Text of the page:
What’s more, when they sing, their voices often shake.
Though there are moments on The Carpenter where the vocals soar with utter smoothness – giving me the impression they did a number of takes to nail that element – producer Rick Rubin was right to leave in the stuttering parts. Those where their voices are less sure-footed amid difficult emotional declarations. Indeed, some of what they’re unloading here are feelings you would slave over before you mustered the will to whisper them to your most intimate friend. The uncertainty with which they share those feelings openly with all of us strangers reminds us what it is to muster courage.
To follow the metaphor set forth by their album title – it’s the dirt and sweat and trust of building something tangible from a mere idea.
There’s this other band who released one of the highest selling albums of the year doing something that struck me as a predictable facsimile of all the exquisitely honest, raw emotion the Avetts exude from their pinky nails. I think Mumford has so much more in them, so I’ll remain optimistic and wait for their next album, even as I wonder why they enjoyed so much success this time around.
Once upon a time, I decided to learn how to play the trumpet. I’d been playing musical instruments for something like 25 years at that point – all of them with strings or keyboards. So, the trumpet seemed like a fun diversionary task for me. Something new to spark some inspiration. One of the first things my trumpet teacher had me do was to hold long tones, to get a hang of my embouchure. (For you non-woodwinds people, that’s French for “how you hold your mouth.”) I was supposed to move through all the various scales and arpeggios via whole notes. But, there was this impulse when I landed smack-dab on, say, a middle-C, to just keep doing long tones of the middle-C. I was so happy to have hit the right note, I just wanted to hear and feel the note coming out of me again and again. Of course that would not have served my development on trumpet at all, so I resisted the urge and moved along up the scale.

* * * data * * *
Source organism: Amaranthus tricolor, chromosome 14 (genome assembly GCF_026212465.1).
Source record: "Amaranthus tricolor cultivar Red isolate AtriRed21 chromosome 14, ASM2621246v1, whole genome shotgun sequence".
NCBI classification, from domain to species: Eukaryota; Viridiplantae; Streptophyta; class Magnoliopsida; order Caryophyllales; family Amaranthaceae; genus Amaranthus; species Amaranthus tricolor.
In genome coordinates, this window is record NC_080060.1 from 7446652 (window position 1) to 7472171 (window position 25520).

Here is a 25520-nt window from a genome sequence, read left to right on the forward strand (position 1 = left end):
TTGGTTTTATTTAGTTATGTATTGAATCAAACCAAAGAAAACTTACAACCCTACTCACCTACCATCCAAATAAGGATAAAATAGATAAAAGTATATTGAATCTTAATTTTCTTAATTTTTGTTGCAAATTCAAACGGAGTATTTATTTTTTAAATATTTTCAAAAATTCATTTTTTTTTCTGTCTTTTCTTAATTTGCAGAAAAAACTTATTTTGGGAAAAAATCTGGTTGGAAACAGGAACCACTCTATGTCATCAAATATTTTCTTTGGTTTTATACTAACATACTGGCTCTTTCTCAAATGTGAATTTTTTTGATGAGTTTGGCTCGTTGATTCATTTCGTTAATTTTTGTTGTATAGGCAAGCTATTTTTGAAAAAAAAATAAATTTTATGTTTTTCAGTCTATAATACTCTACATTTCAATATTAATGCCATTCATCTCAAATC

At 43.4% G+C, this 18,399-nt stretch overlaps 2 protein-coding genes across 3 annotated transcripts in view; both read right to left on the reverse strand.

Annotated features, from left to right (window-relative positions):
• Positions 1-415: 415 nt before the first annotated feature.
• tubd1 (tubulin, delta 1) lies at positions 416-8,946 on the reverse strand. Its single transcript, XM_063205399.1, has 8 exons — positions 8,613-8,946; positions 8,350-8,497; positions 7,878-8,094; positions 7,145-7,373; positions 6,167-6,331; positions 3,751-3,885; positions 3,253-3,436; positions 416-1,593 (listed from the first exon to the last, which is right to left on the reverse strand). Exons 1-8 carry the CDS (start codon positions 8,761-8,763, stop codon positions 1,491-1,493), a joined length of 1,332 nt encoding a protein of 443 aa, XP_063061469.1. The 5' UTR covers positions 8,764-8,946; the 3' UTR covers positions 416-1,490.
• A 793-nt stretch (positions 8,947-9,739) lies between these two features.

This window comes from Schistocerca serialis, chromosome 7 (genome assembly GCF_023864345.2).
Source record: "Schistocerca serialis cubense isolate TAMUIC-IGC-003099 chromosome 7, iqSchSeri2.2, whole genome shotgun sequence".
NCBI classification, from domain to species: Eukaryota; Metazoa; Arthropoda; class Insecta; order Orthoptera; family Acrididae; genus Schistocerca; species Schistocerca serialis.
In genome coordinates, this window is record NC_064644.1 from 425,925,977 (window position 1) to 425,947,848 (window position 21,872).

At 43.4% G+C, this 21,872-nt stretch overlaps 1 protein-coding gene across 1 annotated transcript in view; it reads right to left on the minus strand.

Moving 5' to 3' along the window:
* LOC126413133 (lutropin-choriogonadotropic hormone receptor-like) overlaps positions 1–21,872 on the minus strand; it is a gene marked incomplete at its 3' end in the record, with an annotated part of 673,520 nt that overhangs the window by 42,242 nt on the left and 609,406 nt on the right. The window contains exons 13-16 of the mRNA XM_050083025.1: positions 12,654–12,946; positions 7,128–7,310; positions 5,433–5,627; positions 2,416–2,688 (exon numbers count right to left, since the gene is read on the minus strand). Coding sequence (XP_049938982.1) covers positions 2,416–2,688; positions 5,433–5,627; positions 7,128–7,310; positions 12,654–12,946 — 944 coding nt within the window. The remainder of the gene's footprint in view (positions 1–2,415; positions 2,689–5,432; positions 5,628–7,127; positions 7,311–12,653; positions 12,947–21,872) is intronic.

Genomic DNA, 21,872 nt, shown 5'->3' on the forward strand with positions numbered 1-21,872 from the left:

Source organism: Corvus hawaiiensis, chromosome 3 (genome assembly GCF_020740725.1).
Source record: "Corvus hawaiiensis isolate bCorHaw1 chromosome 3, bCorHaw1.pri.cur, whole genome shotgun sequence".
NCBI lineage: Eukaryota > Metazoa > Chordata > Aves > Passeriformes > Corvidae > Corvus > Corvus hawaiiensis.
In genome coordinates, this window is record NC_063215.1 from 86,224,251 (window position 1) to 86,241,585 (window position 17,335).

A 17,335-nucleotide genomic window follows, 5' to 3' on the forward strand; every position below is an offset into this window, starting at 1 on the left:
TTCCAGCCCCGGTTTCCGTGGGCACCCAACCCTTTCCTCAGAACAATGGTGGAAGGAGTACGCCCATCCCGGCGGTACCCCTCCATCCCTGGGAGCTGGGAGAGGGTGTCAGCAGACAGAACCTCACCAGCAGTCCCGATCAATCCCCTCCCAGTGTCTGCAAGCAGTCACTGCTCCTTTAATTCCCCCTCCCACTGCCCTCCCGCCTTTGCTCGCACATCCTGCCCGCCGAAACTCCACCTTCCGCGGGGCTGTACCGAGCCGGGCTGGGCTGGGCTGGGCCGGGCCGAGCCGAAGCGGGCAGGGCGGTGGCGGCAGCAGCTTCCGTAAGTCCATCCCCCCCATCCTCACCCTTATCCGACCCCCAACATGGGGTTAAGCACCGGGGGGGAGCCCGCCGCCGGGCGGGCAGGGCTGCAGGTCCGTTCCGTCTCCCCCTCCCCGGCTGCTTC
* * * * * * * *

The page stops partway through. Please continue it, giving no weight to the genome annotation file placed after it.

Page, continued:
I tell you this little story because there is an impulse in music to repeat yourself. Once you’ve landed on the thing that strikes the chord, that gets the audience responding the way you want them to, that gets the energy in the room to a certain level, and so on – you kind of just want to recreate that. But, while there is a certain part of art which requires recreation on some level, making the same album again and again in hopes that it’ll hit people just as hard, is kind of boring if you ask me.
Yet, we hear from critics and fans all the time who complain that an artist has tried something new or gone down a different path. When, if we allow artists to be artists, we have to admit that creativity and consistency are not always friends. Consistency is for Starbucks lattes and McDonalds fries. We should leave the predictability to fast food and WalMart and let the artists lunge in whatever directions entice them. It’s those among us who run in new and different ways, who turn us on to the existence of other possibilities beyond what we can see in our immediate view.
We need them telling us the truth, even when their voices shake.
follow @kimruehl on Twitter